Presented here are some of the older herbarium collections, kept by our museum.
Due to their sensitivity to light and humidity, the collections themselves must be
abalone shells sea ears
kept in the museum depositories, while in the exhibition rooms they can be
presented only through words and pictures. Here is also exhibited a part of the
wood collection that was on display as early as in 1831 during the museum's
celebration opening. This is one of the oldest natural history collections of the first
museum in Slovenia. The wood samples are sawn in the shape of book spines, and
the names on them are inscribed with golden letters as book titles.
Herbarium is a collection of dried and systematically arranged plants. The name
originates from Latin: the word herba
denotes a plant. Herbariums are kept for
learning and research purposes.
The older herbarium collections are part of our cultural heritage, part of the history
of botanical science in our country. In them, the country's botanical memory is
The old herbariums kept by the Slovenian Museum of Natural History comprise
some 50,000 sheets. Among them is the oldest known herbarium in Slovenia.
Carrying the year 1696, it was created by Janez Krstnik Flysser, a physician from
Ljutomer. This is a 45 x 31 cm large book with wooden covers, bound in leather.
The herbarium comprises 204 pages. On each of them, four or five dried plants are
pasted, 993 in total. They are arranged in alphabetical order by the initials of the
used names, which are of course pre-Linnaean. In the first place, there is the Latin
name used at that time, to which the German name was added in most cases. In the
herbarium, no data on the plants' natural sites can be found. The great majority of
the plants is characteristic of our places as well, from the Adriatic coast to the
Alpine peaks, while some are ornamental species. Herbariums from the second part
of the 18th and 19th centuries are classical collections of separate pages and sheets,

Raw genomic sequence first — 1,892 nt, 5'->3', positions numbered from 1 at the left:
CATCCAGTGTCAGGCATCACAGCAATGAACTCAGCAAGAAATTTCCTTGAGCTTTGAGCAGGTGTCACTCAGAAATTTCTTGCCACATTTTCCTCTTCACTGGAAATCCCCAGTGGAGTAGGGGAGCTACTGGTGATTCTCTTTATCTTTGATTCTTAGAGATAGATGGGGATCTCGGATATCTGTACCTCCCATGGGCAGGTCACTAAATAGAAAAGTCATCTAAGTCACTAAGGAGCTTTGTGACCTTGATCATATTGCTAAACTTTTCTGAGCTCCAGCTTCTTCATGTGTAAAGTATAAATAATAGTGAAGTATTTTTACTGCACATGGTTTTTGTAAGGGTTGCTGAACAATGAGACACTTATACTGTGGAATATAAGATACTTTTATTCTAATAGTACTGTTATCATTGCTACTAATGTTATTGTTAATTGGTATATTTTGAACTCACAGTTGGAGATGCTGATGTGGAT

on which the dried plants are usually pasted. They are equipped with tags on which
at least Latin names are inscribed. The Slovenian Museum of Natural History
keeps the collections of numerous natural historians, who gathered plants on our
soil, the most valuable among them being those of Balthasar Hacquet, Karl Zois,
Franc Hladnik, Henrik Freyer, Valentin Plemel and many others. Baron Karl Zois
was the younger brother of the mineralogist Žiga Zois. He studied the fauna of the
Slovenian Alps, and thus discovered many a new species. After him, Zois'
Bellflower and Zois' Violet were named, as well as Zoysia, the genus of tropical
A special attraction are the dried (exsiccate) herbarium collections, which were
published in several copies, equipped with printed tags. The author or editor of the
collection sent the sheets in centuria, in batches of a hundred. In collections of this
kind , various botanists participated. One of the first collections of this kind was
the German Dried Flora (Flora Germanica exsiccata), made during the 1830-1845
period. It comprises 2,600 sheets, and in its making several Carniolan (Slovenian)
botanists also took part. The Slovenian Museum of Natural History keeps one of
the rare complete copies of this prominent collection.